Governor mandates vaccines for state employees, masking in schools
All state employees must be vaccinated by Sept. 1 or face weekly COVID-19 testing.
Gov. Ralph Northam announced the measure Wednesday that affects the roughly 122,000 state employees amid rising case counts as the more transmissible and potent Delta variant has spread around the state over the past two weeks.
Northam said the only way to beat the virus is through vaccination, and he strongly encouraged local governments and businesses to enact a similar vaccine mandate to the one he announced.
“There’s no reason why we need to see more suffering and sickness,” Northam said.
Isle of Wight County Administrator Randy Keaton said about 41% of the county’s 414 employees have been fully vaccinated, though he expects that number to rise since others have submitted proof of vaccination.
The county board of supervisors opted during an Aug. 5 work session to defer a decision on a vaccine mandate for employees until after Western Tidewater Health District Director Dr. Todd Wagner or another COVID-19 expert can brief the board at its next meeting.
Keaton told the board that “it is allowable” for local governments to mandate vaccines for their employees. He said vaccines are “the only way to get a hold” of the coronavirus pandemic.
“There, of course, will be religious and medical exemptions,” Keaton said, referencing the governor’s announcement. “But my understanding from some communities are even if you have one of those exemptions, you would be subject to weekly testing.”
Windsor District Supervisor Joel Acree suggested the county offer some form of incentive rather than imposing a mandate.
“I’m just trying to be positive as opposed to mandating,” Acree said. “I hate the government mandating anything for American citizens, even, unfortunately, something like this. “We talk about people’s rights to do what they want to with their body during an election every four years, and then here you go, and then all of a sudden it’s different.”
Keaton said county employees currently need to either provide proof of receiving the COVID-19 vaccine or wear a mask when at work. That requirement, he said, was put in place two weeks ago.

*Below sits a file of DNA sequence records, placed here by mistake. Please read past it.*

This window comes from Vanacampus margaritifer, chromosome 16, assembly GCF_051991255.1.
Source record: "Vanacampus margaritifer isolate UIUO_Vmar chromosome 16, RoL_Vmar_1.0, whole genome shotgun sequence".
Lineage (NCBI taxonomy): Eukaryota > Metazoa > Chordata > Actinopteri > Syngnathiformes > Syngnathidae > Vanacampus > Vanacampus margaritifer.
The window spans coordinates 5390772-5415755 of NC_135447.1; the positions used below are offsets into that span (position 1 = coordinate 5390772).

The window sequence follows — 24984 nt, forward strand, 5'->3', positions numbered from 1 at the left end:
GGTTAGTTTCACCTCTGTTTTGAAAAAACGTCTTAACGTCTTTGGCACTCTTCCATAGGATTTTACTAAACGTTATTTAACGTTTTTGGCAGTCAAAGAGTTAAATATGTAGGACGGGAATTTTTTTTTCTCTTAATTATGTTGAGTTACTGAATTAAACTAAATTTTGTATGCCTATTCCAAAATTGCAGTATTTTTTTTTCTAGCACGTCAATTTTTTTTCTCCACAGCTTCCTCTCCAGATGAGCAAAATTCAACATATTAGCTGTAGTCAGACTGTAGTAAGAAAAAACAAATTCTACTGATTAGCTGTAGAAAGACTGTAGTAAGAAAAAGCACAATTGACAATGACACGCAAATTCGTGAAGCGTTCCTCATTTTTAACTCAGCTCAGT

Smithfield’s Town Council voted at its Aug. 3 meeting to mandate masks for town employees regardless of vaccination status, Keaton told supervisors, and it will offer a $100 incentive for any employee who gets vaccinated. Town employees who have already been vaccinated can also claim the incentive.
Franklin City Manager Amanda Jarratt, in an email, said “we are taking the governor’s recommendations under consideration and will make a decision in (the) coming days.”
Southampton County administrator Mike Johnson said “revisions to personnel policies are subject to review and approval by the Board of Supervisors,” which isn’t scheduled to meet until Aug. 24.
In Suffolk, city spokesman Tim Kelley said “the city continues to evaluate all our options in responding to the increase in COVID-19 cases.”
Northam also announced that students and staff at K-12 schools would have to wear masks indoors, regardless of vaccination status, aligning the state department of health with recently-announced Centers for Disease Control and Prevention guidelines.
Northam said a new law passed by the General Assembly requires schools to be open five days per week and follow CDC virus mitigation guidelines, which now includes universal mask-wearing in schools.
“I expect school divisions to follow it,” Northam said. “If they choose not to follow it, they should have a frank discussion with their legal counsel.”
Northam’s announcements also come as the Virginia Department of Health announced earlier in the day the death of a child 10 to 19 years old in the Eastern Region, which includes all of the Western Tidewater Health District as well as Hampton Roads, the Peninsula, and Virginia’s Eastern Shore. No additional details on where the child lived, his or her illness or whether he or she had any underlying conditions were revealed, in order to protect the privacy of the family.
It was the sixth death of a child 10-19 from COVID-19 in the state, while two children from age 0-9 have died of COVID-19 in Virginia.
“The end of the virus seemed in reach … but now we’re on a different trajectory,” Northam said.
President Joe Biden last week announced that all federal workers will have to be vaccinated.
Northam said the state is in a better place than at the winter peak of the coronavirus pandemic due to the number of people getting vaccinated, as 73% of adults have received at least one dose of a COVID-19 vaccine and 54% fully vaccinated.
However, case counts and the 7-day COVID-19 positivity rate have been on the rise in recent weeks.
The 7-day COVID-19 positivity rate is 14.18% in Franklin, 13.36% in Isle of Wight, 12.99% in Suffolk, but just 1.37% in Southampton County. Suffolk has seen two of its highest one-day case count totals in the past week, with 44 cases Aug. 4 and 33 Aug. 5, both representing the city’s highest one-day total since Feb. 25, when there were 39 cases. In Isle of Wight, there were 17 cases Aug. 3, 15 more Aug. 4 and another 13 Aug. 5. The county has not had as many cases in one day since April 16, when it had 18.
“The only way to end this pandemic is for everyone to get vaccinated against COVID-19,” Northam said. “As head of state government, we have a responsibility to lead by example and ensure the safety of our employees and the people they serve.
“The three vaccines are safe, effective, free and widely available, and I strongly urge every eligible Virginian to get their shot. The time for waiting is over.”